06:49am | 18/09/12

      Hard to disagree with any of Tim’s piece. I think more should be made of the precedent set by Bourke and Labor more broadly with the Margiris ban.
      I too thought “ban it!” when all I knew about this boat was what I was hearing in 10 second grabs on the news. Phrases like “hoovers up all life in the ocean”, “supertrawler” etc… I’m picturing a gigantic death machine.
      Turns out the reason it’s so big, is because it processes the catch on-board, too.
      The nets used are actually smaller (yes, smaller!) than many used already in Australia!

      This last minute pandering to [another] green scare campaign has further damaged our international reputation. The live cattle export debacle was almost exactly the same.

      This mob clearly will not learn from their mistakes, and daily re-enforce the perception that they’re a bunch of student politicians.

    • Get rid of both parties says:

      08:11am | 18/09/12

      If we keep populating (and we will according to both parties) nothing else we do matters.

    • Dr B S Goh, Australian in Asia says:

      11:22am | 18/09/12

      I agree with you 100%. Each FOUR months the increase in global population is greater than the TOTAL population of Australia.

    • Al says:

      08:24am | 18/09/12

      I have heard (but have not been able to confirm or dispell this, admittedly I didn’t spend much time looking into it as I simply shook my head and thought ‘another pandering PR excercise by the government despite already having been approved by the Department of Agriculture and Fisheries’) that despite the size of the boat being larger, the size of its net would not actualy be the largest currently operating in Australian waters.
      If this is true then wouldn’t this basicly remove all the reasons (not considering that there are smaller boats that are operating with a net of very similar dimensions anyway) for the banning of this trawler?

    • Joel B1 says:

      08:39am | 18/09/12

      The Abel Tasman aka “Supertrawler” was going to have a permanent pro-dolphin (and other cute megafauna) observer on board.

      If something cute was caught, fishing would be moved to another location.

      Can the Greens assure us that there will be observers on all the replacement or substitute vessels?

    • Northern Steve says:

      12:46pm | 18/09/12

      So we’ll have multiple observers rather than one, along with associated salary and overhead costs.  Will this cost be borne by consumers or taxpayers?  Either way, we pay.

    • Rickster says:

      05:03pm | 18/09/12

      So what does the dolphin obsever do ? get the dead dolphins out of the net and throw them overboard. Why not do a Mr Burns and turn the whole lot into Dynamite.He calls it the OMNI NET it strips the sea clean who wants all those slimy creatures cluttering up the place anyway.

    • Steve Putnam says:

      06:21pm | 18/09/12

      Listen mate its not about what you call “cute megafauna”, its about bio-diversity. The bycatch of this boat includes many endangered species of turtles, rays and sharks. There is also the problem that the Australian Fisheries Management Authority has no reliable information on what the super-trawler’s operation in Australian waters would do to our fish stocks. The super trawler was not invited into our waters. Bourke did the right thing.

    • Alfie says:

      08:54am | 18/09/12

      I like the comment by Scott Morrison: “The Government has finally stopped a boat.” LOL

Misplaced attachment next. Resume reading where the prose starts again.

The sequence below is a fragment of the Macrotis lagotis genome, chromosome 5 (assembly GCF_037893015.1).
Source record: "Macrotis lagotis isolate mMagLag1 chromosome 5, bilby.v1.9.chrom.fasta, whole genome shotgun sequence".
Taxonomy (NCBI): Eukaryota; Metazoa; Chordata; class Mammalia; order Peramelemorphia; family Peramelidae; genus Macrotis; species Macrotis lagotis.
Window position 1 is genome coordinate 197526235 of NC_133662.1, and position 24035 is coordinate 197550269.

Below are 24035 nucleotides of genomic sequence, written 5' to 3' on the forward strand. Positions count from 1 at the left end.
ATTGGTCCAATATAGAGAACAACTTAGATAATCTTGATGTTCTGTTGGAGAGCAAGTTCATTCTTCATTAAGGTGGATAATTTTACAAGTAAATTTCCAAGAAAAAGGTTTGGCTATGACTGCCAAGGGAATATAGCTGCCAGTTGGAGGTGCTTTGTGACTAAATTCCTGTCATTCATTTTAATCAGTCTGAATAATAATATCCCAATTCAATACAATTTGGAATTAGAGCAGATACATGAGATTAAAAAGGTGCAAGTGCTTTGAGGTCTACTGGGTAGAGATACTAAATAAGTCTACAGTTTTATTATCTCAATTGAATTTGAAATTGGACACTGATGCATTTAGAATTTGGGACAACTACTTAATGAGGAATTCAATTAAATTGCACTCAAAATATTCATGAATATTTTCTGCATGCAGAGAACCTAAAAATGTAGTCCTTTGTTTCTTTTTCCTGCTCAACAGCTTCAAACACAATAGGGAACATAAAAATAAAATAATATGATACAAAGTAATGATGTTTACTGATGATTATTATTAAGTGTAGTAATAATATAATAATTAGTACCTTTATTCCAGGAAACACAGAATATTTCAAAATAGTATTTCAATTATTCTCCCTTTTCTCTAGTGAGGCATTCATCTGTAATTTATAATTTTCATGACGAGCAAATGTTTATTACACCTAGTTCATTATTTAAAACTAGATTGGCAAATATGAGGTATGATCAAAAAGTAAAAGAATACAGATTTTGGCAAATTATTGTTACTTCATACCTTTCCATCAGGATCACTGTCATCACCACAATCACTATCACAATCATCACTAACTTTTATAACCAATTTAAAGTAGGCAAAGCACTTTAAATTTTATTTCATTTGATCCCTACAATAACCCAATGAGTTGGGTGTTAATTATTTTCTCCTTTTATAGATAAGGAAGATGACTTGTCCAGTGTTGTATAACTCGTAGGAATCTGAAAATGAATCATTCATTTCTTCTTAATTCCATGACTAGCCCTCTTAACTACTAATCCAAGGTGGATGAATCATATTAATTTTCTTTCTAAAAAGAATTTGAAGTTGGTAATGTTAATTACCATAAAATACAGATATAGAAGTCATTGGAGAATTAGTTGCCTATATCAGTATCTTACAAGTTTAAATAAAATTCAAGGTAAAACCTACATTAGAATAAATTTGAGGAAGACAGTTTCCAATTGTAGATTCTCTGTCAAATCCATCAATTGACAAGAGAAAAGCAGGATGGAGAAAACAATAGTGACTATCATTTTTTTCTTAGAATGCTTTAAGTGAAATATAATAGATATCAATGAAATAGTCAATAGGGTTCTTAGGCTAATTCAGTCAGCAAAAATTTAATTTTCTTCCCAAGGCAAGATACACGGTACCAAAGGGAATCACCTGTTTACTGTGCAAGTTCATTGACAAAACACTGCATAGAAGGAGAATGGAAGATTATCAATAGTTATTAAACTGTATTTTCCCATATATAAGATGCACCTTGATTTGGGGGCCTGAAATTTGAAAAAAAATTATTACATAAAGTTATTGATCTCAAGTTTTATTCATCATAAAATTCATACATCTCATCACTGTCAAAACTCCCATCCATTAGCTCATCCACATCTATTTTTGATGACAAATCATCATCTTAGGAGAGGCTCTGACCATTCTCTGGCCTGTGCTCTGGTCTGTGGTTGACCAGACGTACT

• Rickster says:

      05:05pm | 18/09/12

      Yeh thats as funny as a fart and thats as funny as the Noalition get.

    • Bazza the oracle says:

      09:17am | 18/09/12

      Let me see… the government approved it. Then get Up( Labor party propoganda wing) protest loudly providing all sorts of enviromantal nonsense. This gave the government a get out of jail free card’.And when they ban it all of a sudden they’re hero’s after first approving it. This is deceptive incompetent government at its worst. The company that spent all the money in good faith to bring the trawler here will sue our arses off.

    • SAm says:

      10:21am | 18/09/12

      I havnt heard much about the issue but all I have heard has been off 2GB, not something I’d be calling Labor’s propaganda machine…
      And they were against it

    • Killer Kowalski says:

      09:21am | 18/09/12

      Unsurprisingly some scientists are arguing the government’s moves smack of “populism before science”.

      These wouldn’t be the same scientists that you get your climate change information from would they?

    • iansand says:

      09:44am | 18/09/12

      What is popular about doing something about climate change?  If populism was driving a response to climate change nothing would be done.

    • TheRealDave says:

      09:39am | 18/09/12

      That net only looks under 300m long to me…and not 600m as claimed in the graphic….the lead ropes don’t count….

    • Dan says:

      09:56am | 18/09/12

      So you’re essential argument, Tim, is that a solution that isn’t perfect isn’t worth implementing at all? If 100 percent success can’t be guaranteed, what’s the point?

      The super-trawler. The fishing quota for the Small Pelagic Fishery, the region in the nation’s South where the super-trawler was set to fish, was lifted to 18 thousand tonnes for this year. That was done by AMFA, under the assumption the super-trawler was coming, to make the venture worthwhile. The trawler would have led to an unprecedented hit on local fish stocks - to suggest otherwise is misleading.

      You’re correct, as far as I’m aware that quota hasn’t been lowered since. Small boats will do their very best to reach it, and fill the void. That is a mistake - it should be lowered to 2011 levels, if the trawler is banned.